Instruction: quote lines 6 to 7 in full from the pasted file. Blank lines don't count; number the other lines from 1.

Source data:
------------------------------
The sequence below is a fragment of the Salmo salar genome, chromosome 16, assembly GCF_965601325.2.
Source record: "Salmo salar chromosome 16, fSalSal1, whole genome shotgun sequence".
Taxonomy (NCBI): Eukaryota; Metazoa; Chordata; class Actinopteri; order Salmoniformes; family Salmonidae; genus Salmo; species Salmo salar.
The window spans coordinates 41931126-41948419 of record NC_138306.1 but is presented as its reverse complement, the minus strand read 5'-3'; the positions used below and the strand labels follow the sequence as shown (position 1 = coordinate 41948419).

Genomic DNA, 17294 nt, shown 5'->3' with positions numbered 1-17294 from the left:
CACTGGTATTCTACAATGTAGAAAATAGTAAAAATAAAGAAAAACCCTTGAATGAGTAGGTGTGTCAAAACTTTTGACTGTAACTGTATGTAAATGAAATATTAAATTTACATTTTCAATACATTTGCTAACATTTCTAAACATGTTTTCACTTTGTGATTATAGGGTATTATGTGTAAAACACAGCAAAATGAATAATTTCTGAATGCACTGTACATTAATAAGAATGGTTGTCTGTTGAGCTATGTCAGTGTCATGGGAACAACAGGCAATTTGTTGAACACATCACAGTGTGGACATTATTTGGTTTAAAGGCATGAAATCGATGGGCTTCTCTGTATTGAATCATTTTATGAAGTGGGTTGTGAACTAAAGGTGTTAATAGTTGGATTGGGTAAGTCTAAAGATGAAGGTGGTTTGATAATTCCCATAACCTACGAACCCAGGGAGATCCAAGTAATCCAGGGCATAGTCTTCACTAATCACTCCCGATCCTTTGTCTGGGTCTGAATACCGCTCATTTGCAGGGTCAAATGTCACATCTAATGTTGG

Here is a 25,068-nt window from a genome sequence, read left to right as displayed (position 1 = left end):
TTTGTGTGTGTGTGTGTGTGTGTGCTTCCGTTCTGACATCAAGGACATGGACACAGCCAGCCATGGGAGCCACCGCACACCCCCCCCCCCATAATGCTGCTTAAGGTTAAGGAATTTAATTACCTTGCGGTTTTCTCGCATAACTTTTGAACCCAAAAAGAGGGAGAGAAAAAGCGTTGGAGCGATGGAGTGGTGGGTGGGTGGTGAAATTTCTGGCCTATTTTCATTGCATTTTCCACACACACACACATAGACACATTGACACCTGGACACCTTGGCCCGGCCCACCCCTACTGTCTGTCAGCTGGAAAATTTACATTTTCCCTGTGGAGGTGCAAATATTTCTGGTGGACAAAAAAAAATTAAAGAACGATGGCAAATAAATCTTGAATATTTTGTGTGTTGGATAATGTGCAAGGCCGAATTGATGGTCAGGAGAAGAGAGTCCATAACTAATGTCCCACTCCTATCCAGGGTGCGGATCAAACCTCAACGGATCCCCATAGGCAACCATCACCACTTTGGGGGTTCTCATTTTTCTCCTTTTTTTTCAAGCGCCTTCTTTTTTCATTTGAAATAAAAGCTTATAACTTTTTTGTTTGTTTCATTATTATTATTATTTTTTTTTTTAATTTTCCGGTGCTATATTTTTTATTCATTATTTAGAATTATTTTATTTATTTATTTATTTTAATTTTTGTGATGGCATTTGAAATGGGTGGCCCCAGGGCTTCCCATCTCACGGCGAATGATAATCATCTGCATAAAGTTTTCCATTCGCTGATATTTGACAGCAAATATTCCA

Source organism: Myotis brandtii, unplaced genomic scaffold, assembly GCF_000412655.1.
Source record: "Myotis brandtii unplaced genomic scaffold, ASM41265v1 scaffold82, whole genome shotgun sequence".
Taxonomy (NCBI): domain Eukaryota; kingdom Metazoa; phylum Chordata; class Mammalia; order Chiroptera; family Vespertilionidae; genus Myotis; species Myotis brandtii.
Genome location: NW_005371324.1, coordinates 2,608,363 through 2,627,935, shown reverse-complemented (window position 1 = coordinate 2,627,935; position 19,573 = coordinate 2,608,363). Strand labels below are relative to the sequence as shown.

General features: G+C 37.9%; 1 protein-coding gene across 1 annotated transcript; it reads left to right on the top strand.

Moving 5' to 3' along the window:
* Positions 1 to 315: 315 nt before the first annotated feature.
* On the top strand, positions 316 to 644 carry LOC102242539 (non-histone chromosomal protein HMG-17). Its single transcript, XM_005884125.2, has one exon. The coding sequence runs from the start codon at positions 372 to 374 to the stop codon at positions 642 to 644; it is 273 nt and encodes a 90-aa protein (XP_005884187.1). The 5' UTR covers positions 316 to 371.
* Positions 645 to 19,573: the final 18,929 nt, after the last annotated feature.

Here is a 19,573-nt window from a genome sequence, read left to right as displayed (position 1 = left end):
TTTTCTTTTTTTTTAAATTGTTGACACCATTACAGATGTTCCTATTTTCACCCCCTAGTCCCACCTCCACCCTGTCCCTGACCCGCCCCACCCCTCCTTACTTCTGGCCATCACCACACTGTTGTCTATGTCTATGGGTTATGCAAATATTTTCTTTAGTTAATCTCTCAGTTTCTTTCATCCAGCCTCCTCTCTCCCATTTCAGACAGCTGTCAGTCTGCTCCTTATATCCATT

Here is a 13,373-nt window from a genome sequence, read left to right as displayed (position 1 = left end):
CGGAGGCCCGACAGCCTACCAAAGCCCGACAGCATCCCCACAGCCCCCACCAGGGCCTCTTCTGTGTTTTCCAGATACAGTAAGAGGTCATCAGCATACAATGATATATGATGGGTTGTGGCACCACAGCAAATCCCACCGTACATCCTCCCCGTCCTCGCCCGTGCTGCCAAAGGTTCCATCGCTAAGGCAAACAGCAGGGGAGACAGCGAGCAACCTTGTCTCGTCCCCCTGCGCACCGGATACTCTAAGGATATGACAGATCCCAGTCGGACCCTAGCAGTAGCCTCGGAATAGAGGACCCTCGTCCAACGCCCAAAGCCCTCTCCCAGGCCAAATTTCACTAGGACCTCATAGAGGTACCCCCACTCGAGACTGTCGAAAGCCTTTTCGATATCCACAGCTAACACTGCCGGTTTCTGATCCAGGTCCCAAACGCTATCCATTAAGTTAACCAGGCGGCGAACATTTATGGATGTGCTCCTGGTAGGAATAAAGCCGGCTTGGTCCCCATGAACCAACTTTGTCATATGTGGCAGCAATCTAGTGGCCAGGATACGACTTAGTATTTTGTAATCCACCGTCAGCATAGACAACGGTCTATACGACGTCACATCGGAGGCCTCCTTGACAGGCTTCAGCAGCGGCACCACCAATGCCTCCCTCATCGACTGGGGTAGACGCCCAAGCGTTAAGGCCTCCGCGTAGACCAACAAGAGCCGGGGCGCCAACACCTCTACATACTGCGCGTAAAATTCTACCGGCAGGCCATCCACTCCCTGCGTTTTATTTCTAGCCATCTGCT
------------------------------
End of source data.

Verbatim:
CACTGGTATTCTACAATGTAGAAAATAGTAAAAATAAAGAAAAACCCTTGAATGAGTAGGTGTGTCAAAACTTTTGACTGTAACTGTATGTAAATGAAATATTAAATTTACATTTTCAATACATTTGCTAACATTTCTAAACATGTTTTCACTTTGTGATTATAGGGTATTATGTGTAAAACACAGCAAAATGAATAATTTCTGAATGCACTGTACATTAATAAGAATGGTTGTCTGTTGAGCTATGTCAGTGTCATGGGAACAACAGGCAATTTGTTGAACACATCACAGTGTGGACATTATTTGGTTTAAAGGCATGAAATCGATGGGCTTCTCTGTATTGAATCATTTTATGAAGTGGGTTGTGAACTAAAGGTGTTAATAGTTGGATTGGGTAAGTCTAAAGATGAAGGTGGTTTGATAATTCCCATAACCTACGAACCCAGGGAGATCCAAGTAATCCAGGGCATAGTCTTCACTAATCACTCCCGATCCTTTGTCTGGGTCTGAATACCGCTCATTTGCAGGGTCAAATGTCACATCTAATGTTGG

Here is a 25,068-nt window from a genome sequence, read left to right as displayed (position 1 = left end):